November 28, 2008

Murder in the Round

Every once in a while, I come across a place in the center of a city that makes me wonder whether the city planners had been drinking a wee bit too much mountain dew. And no, I don’t mean the soda. Or even the moonshine.

I walk through Elliot Park in Minneapolis on my way home from work most days. It’s an irregular piece of greenery on the edge of downtown, carved up by basketball and tennis courts, a skate park, a rec building, a ball field, a playground and a wading pool.

There are concrete paths here and there, but people mostly follow the ruts in the grass. The main path in the park forms a large circle around the playground and pool. To be perfect, it should circle a small hill, but people know well enough not to follow it anyway. Well, the children may not, as the designer was no doubt aware, but their attention spans are short enough that they never make it around three times. At least, I haven't heard of any disappearing in the park.

Just inside the path is a circle of elms, and this is where the park gets interesting to more than just a faerie-fevered imagination. The trees are nearing the end of their lifespans, and there are a few gaps, but this also means they're the tallest trees on this edge of downtown.

In the fall, tall trees and nearby food turn the park into Crow Central. Every evening, toward sunset, crows on their short migrations have to find somewhere to spend the night. Most nights, it's the park, specifically the ring of elms. I hear the park, of course, before I see it, as the normally more solitary birds negotiate settling in these massive groups. The chatter is so obviously meaningful that it's hard to fight the impression that if I stand and listen long enough, I'll begin to understand.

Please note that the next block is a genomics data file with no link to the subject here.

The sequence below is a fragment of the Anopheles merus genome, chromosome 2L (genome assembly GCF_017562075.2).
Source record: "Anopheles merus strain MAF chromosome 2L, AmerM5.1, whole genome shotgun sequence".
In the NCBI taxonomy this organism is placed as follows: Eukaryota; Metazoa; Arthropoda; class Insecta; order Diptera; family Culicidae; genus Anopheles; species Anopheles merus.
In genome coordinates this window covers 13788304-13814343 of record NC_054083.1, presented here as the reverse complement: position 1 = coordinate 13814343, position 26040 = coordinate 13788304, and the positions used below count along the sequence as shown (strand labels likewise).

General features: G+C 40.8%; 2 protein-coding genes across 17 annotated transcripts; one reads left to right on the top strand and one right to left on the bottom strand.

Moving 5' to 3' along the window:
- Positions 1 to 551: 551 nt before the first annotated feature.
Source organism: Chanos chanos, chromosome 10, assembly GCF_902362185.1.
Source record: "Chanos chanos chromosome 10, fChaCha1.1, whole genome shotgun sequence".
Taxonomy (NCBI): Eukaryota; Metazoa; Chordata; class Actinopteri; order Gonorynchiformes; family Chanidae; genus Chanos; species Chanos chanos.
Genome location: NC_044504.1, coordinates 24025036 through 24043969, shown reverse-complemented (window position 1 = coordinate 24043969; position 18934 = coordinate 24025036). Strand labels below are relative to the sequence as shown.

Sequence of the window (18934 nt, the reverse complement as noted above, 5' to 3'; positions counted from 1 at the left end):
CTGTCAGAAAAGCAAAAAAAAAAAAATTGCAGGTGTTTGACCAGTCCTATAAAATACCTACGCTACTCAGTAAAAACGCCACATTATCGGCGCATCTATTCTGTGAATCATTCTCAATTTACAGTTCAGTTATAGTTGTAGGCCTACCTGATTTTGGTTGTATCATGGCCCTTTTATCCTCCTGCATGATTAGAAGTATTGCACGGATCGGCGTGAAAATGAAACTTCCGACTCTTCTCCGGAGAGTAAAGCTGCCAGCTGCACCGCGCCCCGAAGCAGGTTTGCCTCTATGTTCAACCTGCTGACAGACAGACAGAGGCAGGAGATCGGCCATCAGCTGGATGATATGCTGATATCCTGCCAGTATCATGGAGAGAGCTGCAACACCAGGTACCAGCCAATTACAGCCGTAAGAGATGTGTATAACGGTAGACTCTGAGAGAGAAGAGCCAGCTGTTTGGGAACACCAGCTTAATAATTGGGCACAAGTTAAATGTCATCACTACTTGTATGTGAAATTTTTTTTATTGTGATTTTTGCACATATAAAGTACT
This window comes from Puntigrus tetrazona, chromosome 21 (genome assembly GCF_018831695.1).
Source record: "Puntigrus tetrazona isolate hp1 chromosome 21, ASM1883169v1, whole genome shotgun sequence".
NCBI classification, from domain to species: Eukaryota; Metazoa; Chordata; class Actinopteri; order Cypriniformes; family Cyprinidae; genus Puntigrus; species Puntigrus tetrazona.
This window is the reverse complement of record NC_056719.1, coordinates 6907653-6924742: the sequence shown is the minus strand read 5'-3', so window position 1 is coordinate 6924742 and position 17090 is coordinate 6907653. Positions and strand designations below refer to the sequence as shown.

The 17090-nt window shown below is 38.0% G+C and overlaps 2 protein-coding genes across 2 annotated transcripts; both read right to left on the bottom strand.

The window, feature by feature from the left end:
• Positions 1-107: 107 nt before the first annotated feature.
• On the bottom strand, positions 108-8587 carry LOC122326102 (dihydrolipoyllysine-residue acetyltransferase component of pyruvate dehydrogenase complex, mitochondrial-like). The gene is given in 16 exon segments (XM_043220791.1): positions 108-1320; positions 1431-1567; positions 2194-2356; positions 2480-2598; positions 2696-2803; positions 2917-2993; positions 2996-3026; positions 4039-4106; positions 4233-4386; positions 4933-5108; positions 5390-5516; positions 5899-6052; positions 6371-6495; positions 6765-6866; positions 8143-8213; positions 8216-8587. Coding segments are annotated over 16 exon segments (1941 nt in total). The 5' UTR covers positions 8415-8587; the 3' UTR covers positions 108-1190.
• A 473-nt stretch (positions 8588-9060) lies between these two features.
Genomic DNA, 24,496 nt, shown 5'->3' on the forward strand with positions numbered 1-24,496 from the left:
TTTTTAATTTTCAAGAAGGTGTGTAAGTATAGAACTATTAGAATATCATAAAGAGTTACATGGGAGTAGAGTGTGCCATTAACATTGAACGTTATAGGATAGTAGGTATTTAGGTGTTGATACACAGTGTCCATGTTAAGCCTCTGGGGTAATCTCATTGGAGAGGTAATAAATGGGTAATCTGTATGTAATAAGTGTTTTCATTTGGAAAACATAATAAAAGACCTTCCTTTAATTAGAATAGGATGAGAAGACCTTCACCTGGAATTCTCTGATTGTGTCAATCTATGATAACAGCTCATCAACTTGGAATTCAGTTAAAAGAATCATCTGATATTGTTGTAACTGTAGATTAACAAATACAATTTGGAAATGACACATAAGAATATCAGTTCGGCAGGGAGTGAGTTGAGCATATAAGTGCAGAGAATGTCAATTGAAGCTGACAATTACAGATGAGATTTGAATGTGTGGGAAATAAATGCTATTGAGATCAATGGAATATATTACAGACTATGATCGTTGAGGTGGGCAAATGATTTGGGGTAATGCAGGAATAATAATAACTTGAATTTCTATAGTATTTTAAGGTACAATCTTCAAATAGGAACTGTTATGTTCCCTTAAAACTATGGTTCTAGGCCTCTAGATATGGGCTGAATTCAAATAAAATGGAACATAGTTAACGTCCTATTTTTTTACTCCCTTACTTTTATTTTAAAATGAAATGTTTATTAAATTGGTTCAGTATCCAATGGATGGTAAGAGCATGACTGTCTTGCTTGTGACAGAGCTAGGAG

It's fascinating to look up and see trees, so recently opaque with leaves, now studded with large black bodies. They never quite become opaque again, though. While the elms are definitely the preferred perches, they can only accommodate so many birds comfortably. I don't know how the question is decided, but when one too many birds lands, the entire tree erupts again.

Some of the crows will swirl about to land again in the same tree. Others will depart for less-crowded, less-desirable trees nearby as new birds fly into the park. The entire sky, a post-sunset deep blue, churns like a movie shot of the bat cave--only the silhouettes above are ever so much bigger, and they carry their own music with them as they move.

This video is the closest I could find to what I see walking home. My view is obviously steadier.

Without a circle of trees to concentrate the birds, it's not quite the same. What I see and hear feels nigh unto magical. I keep meaning to the write the story that goes with it, but my descriptions can't begin to capture it. Of course, nothing can. If it could, it wouldn't be magic.

And like any good faerie magic, all that's left of the birds in the morning is shit all over the sidewalk.


Lou FCD said...

Nice. I especially like the neck wrench at the end.

Stephanie Zvan said...

The part where it settles back into reality. Whyever would you like that? :)

Anonymous said...

Eliot park (the park, not the neighborhood in which the park exists) was originally the grounds of a hospital.

Stephanie Zvan said...

Gone when they built HCMC or before?

By the way, someone at (or next to) HCMC doesn't seem to like the crows. They've played recordings of hawk cries for the last couple of years to make the crows unhappy. This does keep the crows away during the summer. However, it has the side effect of increasing the pigeon population, since apparently pigeon eggs and/or babies are crow delicacies. Idiots. I'll take the crows any day.

Anonymous said...

I'm not sure of the exact timing of events, but it is a little complex. There were, I think, two hospitals in the area, one regular, one homeopathic. Eliot park is, in fact, where important dramas in the history of modern medicine played out, and these hospitals and their owners were part of that story.

But I really don't know the details. Nor are they easy to find. Research related to this was done as part of the Eliot Park Neighborhood Archeology Projects. In theory, I helped supervise some students working on that, but the particular subset of details I focused on are not part of this particular scenario. These students made a documentary or two. ... hmm. wonder if they are on YouTube...